At MoMA, Jackson Pollock Turns Out to Be Comic
THE DAILY PIC: Did Pollock have a cartoonist's soul?
THE DAILY PIC (#1492): This is a drawing made in about 1945 by Jackson Pollock. It’s the third in my week’s worth of selections from MoMA’s show of its unrivalled Pollock holdings. (Actually, I’m showing a detail from the drawing, but the rest of the sheet that it’s on is blank.)
When I first saw today’s Pic I couldn’t ignore its roots in cartoons and caricatures – its origins in Saul Steinberg more than in Kandinsky. And it made me realize that there’s a funny, absurdist streak in all of the famous works Pollock went on to make. What could be funnier – sillier, even – than splashing paint on a canvas? It’s not a million miles from the Dada abstractions of Hans Arp, which he said he made by letting bits of colored card settle at random on a surface.
Although Dada, and the “neo-Dada” of Pop Art, were once viewed as diametrically opposed to the haughty sobriety of Abstract Expressionism, I think they were more closely related than anyone let on. That’s why the rhetoric opposing them got so overheated, like the words of siblings across the dinner table. (And let’s not forget that Ad Rheinhardt, most elevated of AbEx-ers, moonlighted making biting cartoons.)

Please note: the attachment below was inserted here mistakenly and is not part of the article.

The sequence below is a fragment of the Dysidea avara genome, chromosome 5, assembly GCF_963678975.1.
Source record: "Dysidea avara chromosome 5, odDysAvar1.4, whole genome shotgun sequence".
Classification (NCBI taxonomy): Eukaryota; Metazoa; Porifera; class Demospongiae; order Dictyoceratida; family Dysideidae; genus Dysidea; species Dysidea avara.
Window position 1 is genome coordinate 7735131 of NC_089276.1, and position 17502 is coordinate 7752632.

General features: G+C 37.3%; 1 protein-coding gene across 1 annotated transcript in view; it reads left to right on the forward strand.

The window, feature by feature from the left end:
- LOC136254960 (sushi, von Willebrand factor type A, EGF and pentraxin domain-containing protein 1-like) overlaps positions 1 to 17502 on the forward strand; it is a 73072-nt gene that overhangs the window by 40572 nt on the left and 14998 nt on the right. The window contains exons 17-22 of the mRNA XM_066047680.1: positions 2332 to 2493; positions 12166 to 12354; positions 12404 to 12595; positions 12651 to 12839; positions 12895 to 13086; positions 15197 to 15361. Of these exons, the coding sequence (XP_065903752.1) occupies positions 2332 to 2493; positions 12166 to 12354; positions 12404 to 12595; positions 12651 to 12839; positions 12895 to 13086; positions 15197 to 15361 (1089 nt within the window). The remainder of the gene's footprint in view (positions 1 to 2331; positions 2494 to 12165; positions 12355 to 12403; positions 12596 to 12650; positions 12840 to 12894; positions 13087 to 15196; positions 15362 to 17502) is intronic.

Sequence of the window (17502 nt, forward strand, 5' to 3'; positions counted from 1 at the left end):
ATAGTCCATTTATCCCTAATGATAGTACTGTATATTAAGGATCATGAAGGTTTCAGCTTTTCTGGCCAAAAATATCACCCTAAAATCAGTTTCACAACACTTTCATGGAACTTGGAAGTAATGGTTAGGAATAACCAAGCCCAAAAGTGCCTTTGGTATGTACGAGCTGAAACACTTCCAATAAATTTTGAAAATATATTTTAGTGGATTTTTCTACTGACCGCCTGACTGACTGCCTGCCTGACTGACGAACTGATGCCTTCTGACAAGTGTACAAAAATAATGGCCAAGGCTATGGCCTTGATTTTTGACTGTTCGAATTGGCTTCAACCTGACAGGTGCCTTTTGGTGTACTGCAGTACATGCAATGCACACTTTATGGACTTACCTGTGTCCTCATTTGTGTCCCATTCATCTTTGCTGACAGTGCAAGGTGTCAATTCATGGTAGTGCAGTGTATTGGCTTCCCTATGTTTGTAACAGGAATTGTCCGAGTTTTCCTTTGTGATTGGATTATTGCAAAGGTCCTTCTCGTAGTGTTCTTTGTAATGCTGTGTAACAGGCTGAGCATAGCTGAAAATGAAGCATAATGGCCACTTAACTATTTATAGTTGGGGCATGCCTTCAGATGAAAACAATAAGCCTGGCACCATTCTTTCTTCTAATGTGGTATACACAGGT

Has there been any artistic movement that suffered the barbs of cartoonists as AbEx did? And yet now I’m starting to think that there’s a lovely dynamic at play between Pollock’s “funny” canvases and all the cartoons that made fun of them – kind of like Groucho and Harpo in the great mirror scene from Duck Soup. (Gift of Philip Johnson, Abby Aldrich Rockefeller, Curt Valentin and Edward M. M. Warburg; © 2016 Pollock-Krasner Foundation / Artists Rights Society (ARS), New York)
For a full survey of past Daily Pics visit blakegopnik.com/archive.
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